Get this crazy baby off my head!


Joe Moss

Joe Moss - Monster Love - 2003 - 212 Records

The older brother to Nick Moss -- who already had some well-received albums under his belt when this was released in late 2003 -- Chicago guitarist Joe Moss sizzles on his debut. A veteran of Buddy Scott's band as well as a sideman to Magic Slim, Billy Branch, and other Windy City luminaries, the older Moss sounds confident and mature on his first album as a leader. Although there is plenty of straight-ahead blues, Moss aims for a more R&B-laced approach, helped immensely by the addition of organ (no less than three musicians fill the keyboard slot) on most tracks and horns to a few others. He also possesses a low-key but potent voice, similar to Jimmie Vaughan, and delivers these songs with enthusiasm and a tough determination. The organ is an integral part of the sound, and songs like "Ain't Got No Money," with its extended solo, succeed in large part due to the Jimmy Smith jazz/funk feel of the keyboards. Moss' guitar style is clean, sharp, and free of extraneous effects. Reminiscent of Mike Bloomfield, his leads are biting yet fluid and easily adapt to jazz, funk, blues, and even the Delta style he displays on the album's unaccompanied closing "Train Tracks." Moss brings a Booker T. & the MG's feel to the Memphis-styled groove of "Lost My World" and "Mad, Mad, Mad," and seems as comfortable with that as with the traditional Elmore James shuffle of B.B. King's "Please Love Me," one of the album's two covers. His lean playing dispenses with the rock-oriented histrionics that clutter much new blues, especially from white artists. He capitalizes on this style as his lines punctuate the verses of the soul and subtle funk that remain at the heart of his approach. It makes this long-awaited debut a perfect introduction to one of the finest of the new-generation Chicago bluesmen. Joe Moss has learned from his predecessors, even as he creatively takes the basics of blues and shifts them into a more soulful stew that is just as moving. © Hal Horowitz © 2011 Rovi Corporation. All Rights Reserved http://www.allmusic.com/album/monster-love-r663265/review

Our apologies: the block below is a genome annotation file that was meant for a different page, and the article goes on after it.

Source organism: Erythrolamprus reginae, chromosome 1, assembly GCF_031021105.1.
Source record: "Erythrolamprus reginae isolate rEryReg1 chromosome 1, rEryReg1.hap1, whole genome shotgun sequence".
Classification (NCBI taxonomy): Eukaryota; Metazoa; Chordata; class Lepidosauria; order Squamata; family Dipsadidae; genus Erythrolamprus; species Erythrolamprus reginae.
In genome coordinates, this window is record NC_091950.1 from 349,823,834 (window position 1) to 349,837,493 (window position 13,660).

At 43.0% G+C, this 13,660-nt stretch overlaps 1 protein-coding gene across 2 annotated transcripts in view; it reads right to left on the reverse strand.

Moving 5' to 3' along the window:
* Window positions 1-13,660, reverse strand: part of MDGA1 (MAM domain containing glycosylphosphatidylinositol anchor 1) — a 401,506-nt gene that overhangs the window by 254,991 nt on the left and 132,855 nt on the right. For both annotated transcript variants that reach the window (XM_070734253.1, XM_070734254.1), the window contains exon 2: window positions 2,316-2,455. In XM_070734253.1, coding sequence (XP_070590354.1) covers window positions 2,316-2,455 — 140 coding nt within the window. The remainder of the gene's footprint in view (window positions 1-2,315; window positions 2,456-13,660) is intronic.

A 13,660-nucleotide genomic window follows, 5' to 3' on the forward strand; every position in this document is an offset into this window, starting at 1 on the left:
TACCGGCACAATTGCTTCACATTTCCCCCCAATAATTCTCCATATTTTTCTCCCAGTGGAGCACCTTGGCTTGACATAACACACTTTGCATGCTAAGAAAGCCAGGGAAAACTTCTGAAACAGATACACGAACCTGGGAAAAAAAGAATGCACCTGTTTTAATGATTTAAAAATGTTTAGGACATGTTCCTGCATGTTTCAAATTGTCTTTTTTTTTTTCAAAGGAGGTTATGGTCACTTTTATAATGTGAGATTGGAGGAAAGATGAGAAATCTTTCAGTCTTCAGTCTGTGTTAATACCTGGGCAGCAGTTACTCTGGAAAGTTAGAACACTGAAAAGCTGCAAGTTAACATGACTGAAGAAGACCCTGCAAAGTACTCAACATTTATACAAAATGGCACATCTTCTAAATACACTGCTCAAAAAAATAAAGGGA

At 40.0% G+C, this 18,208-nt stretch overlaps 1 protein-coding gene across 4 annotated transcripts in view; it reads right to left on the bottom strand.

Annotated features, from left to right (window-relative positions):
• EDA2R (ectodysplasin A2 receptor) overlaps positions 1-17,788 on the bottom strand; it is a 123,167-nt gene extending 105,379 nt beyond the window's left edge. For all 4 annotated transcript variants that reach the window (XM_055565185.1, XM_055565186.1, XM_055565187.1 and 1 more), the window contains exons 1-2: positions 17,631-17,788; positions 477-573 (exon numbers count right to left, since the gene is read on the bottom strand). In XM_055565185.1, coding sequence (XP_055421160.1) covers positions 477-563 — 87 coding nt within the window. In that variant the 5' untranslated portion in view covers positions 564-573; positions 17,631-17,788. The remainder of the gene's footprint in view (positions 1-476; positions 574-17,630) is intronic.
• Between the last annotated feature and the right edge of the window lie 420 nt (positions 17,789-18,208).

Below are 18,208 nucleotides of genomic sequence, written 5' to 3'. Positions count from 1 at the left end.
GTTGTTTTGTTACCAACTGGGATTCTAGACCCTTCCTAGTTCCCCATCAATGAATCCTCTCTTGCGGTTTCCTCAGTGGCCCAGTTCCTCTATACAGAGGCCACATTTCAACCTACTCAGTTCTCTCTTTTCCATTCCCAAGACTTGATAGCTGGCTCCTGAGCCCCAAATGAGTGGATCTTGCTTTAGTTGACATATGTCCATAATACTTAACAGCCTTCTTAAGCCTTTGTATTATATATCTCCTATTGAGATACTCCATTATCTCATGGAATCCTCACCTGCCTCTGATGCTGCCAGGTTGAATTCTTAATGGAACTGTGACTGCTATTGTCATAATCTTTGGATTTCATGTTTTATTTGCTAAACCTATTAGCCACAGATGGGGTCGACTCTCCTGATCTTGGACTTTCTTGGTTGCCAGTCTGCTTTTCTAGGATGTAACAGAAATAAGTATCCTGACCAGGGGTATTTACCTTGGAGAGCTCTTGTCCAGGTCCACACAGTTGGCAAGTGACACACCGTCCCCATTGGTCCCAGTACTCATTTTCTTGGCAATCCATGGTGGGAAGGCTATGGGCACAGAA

When Joe was a kid in Chicago, a friend played him a Led Zeppelin album, and when Joe heard Joe Robert Plant singing "I Can't Quit You Baby", he told his friend he'd heard the song before, and that it was an Otis Rush tune. When Joe learned guitar and started playing his own music, he naturally played blues R&B, soul, rock and funk in the style of artists he'd listened to as a kid, people like B.B. King, Stevie Wonder, James Brown, and Albert King. Joe said. "I grew up with my mother listening to and all kinds of stuff. My dad was into Jimmy Reed and my uncle turned me on to rock 'n' roll". Joe Moss first made his name in the Chicago blues scene in the late 1980s with Buddy Scott, whose band was a regular on the city's west side. He then became a popular session guitarist. Ward Meeker, of Vintage Guitar magazine said, "He's a real good Chicago blues guy, true to the form. He's pretty well known in that realm." Joe formed his own band in the mid-1990s, and was a regular player at Buddy Guy's Legends, and the House of Blues venues. Joe said his band plays three or four straight-ahead blues songs per set, then does its own material. Joe says, "I play blues, but blues isn't necessarily a format like a lot of people think it is," he said. "The way I look at it is Hank Williams was playing blues, even though he was a country artist. You can listen to Mozart and hear blues, as far as I'm concerned. I don't really concern myself with what it is exactly. You can just hear where it's coming from." "Blues is all over the place," he said. "You have elements of it in just about everything. Every guitar player you've ever heard, you were hearing blues. You literally can't pick up the guitar and play a lick without quoting someone like B.B. King, Otis Rush, T-Bone Walker …" The band's style crosses the boundaries of traditional genres, but Joe reckons said that's unavoidable. To him, blues is rock is country is blues. Joe said that "There seems to be two different mindsets in blues. One is to present a case for music that was played in the past, and stay strict to those forms. The other, which I like to introduce to people, is trying to create something new out of the influences that are already existing, but add a little of yourself to those influences. That's the category I fall in. We're not trying to be a copy of the past, even though we show all those influences". "Monster Love" will demonstrate exactly what Joe is saying. Speaking about the future of the blues, Joe has said that "he hopes there's a place in there for guys like him". Try and listen to the band's great "Drive Time - Live at Chans" album, and listen to Joe Moss' "Maricela's Smile" album. The Joe Moss Band's s/t album can be found @ JOMOS/S-T [All tracks @ 256 Kbps: File size = 115 Mb]